The Wire JANUARY 2004 - by Rob Young


I've got money now... Warning signs of things to come. So sings David Byrne on 1978's More Songs About Buildings And Food. Budget has certainly been lavished on Once In A Lifetime, with fifty-five tracks and thirteen video clips selected from the entire life-span of Talking Heads - and Byrne was right, like so many groups who are lavished with the cash of their record companies, they ran out of steam trying to keep the hits coming. But as this set proves, it took them a while cruising along rock's alleys and mudtracks before they eventually reached their particular road to nowhere. Back when they didn't have money, art student Byrne, playing the existential klutz, feigned dumb to ask the Big Questions: what is love, what do we do in a country that acts like it hates its citizen (the formative years of this group were the dying years of the post-Nixon administration, even though they made their name during the Carter era), what do we do if someone attacks us?

Famously, of course, the signature attraction of Talking Heads was Byrne's deadpanning for gold in the stream of quotidian life. Even in the earliest tracks collected here, like Love --> Building On Fire and I Wish You Wouldn't Say That, his interest in the banality of the surface of American life is never quite free of the shadows of authority and delusion: is the narrator of Don't Worry About The Government really a successful self-made man, or a mediocrity who falsely believes himself working for The Man? Talking Heads always excelled when courting such ambiguities - a hokey amiability that might, like John Goodman's Walter in The Big Lebowski, flip into violent derangement at one wrong word.

Byrne taps into the sense of new salvation, day after day, that is a peculiar feature of American life: his characters perpetually find themselves waking up in a new town, in a new state of mind (New Feeling), or grappling with antisocial tendencies they can't explain (the immortal Psycho Killer). But the archness was never quite held at bay. In The Big Country, which Byrne's notebook describes as Lands, peoples and their emotions (as seen by an impartial observer... God or someone in an airplane) heart-rending geography, the observer catalogues the picture perfect layout of a town below before screaming, I wouldn't live there if you paid me. Facsimiles of Byrne's notebooks show working sketches for an entire album called The Big Country, with a map of the USA plastered across a gatefold. It never happened for them, but at the same time Laurie Anderson was working on the enormous stage show that became United States.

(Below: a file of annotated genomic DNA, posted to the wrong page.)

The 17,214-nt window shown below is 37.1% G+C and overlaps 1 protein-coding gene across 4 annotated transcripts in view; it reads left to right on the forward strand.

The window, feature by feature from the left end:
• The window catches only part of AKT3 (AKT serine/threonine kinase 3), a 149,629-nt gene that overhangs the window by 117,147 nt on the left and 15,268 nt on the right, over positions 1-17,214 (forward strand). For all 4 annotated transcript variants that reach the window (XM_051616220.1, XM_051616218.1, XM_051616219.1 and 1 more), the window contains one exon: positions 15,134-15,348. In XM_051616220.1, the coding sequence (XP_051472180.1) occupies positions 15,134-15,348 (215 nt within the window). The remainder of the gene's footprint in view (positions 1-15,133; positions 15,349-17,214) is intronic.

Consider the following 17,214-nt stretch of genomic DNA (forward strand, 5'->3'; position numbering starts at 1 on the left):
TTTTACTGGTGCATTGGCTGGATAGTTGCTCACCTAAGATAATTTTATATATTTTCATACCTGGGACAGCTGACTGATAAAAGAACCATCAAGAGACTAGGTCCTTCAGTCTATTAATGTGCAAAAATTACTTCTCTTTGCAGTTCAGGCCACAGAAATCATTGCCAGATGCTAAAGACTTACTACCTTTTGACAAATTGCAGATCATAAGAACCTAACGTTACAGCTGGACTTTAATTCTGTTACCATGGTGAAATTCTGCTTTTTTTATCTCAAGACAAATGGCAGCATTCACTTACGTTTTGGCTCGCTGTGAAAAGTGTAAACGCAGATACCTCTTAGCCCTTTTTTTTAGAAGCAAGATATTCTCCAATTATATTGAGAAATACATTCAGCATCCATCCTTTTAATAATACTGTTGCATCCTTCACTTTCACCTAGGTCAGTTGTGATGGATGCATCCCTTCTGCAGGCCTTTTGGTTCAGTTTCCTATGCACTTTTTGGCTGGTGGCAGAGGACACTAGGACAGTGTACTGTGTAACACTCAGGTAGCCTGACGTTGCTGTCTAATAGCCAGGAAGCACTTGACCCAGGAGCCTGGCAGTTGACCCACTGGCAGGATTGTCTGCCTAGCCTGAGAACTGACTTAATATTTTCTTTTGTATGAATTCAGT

Their musical arrangements, especially in the early years, are still remarkable - sailing to leeward of full blown punk à la Television, Pere Ubu or Patti Smith. A rarely suppressed, clippy lilt of sunshine guitar shows that, even early on, they were straining to breathe the air of Africa - an interest which Byrne has pursued via the esoteric World Music releases on his Luaka Bop label. Uh-Oh, Love Comes To Town lopes like a Meters skank with a tropicalised frosting of Jamaican steel drums. Warning Sign kicks off with a dubbed out drum and twang-bass opening that could be Tortoise, HIM or any of the Chicago post-rockers. Yet throughout the three discs, it's impossible to overlook how rusty the Tina Weymouth/Chris Frantz rhythm section was, their monotony held in check - whether of their own volition, it remains unclear. It's not funky in and of itself: the group relied on the Afroid night-flights that Eno shipped into the mid-period LPs like Fear Of Music (1979) and Remain In Light (1980). Reheard after a long lay-off, tracks like I Zimbra, Born Under Punches and Crosseyed And Painless sound caught in a perpetual holding pattern above Airport Fourth World, never quite able to land. But it's not all disappointments. The paranoid, survivalist city-dweller that monologues Life During Wartime is Byrne's greatest lyrical character, and the song resonates with renewed force in today's threatened cities. Here, and on the tour de force Once In A Lifetime, the group achieve their highest potential. Disc three, which deals with the group's old age albums Little Creatures (1985), True Stories (1986) and Naked (1988), is almost negligible; the references to Country rock, FM pop, airport funk and more become too weakly digested in the mix, and Byrne's previously fey delivery gets all Big Suit 'n' preachy on your ass.

A word must be spared for the bemusing but undeniably arresting package, decked in Vladmir Dubossarsky's and Alexander Vinogradov's PoMo fauves. Production values are unexpectedly high, with essays by Rick Moody, the ubiquitous David Fricke, memoirs by group members, timelines, great visual documentation that pictures trinkets, notes and ephemera from the entire Talking Heads life-span, and plenty of photos. The inclusion of Storytelling Giant, an entire disc of video promos from Once In A Lifetime to Road To Nowhere, makes it excellent value for money. But you'll have to construct a special shelf to hold the awkwardly formatted thing, which has the dimensions of a small plank.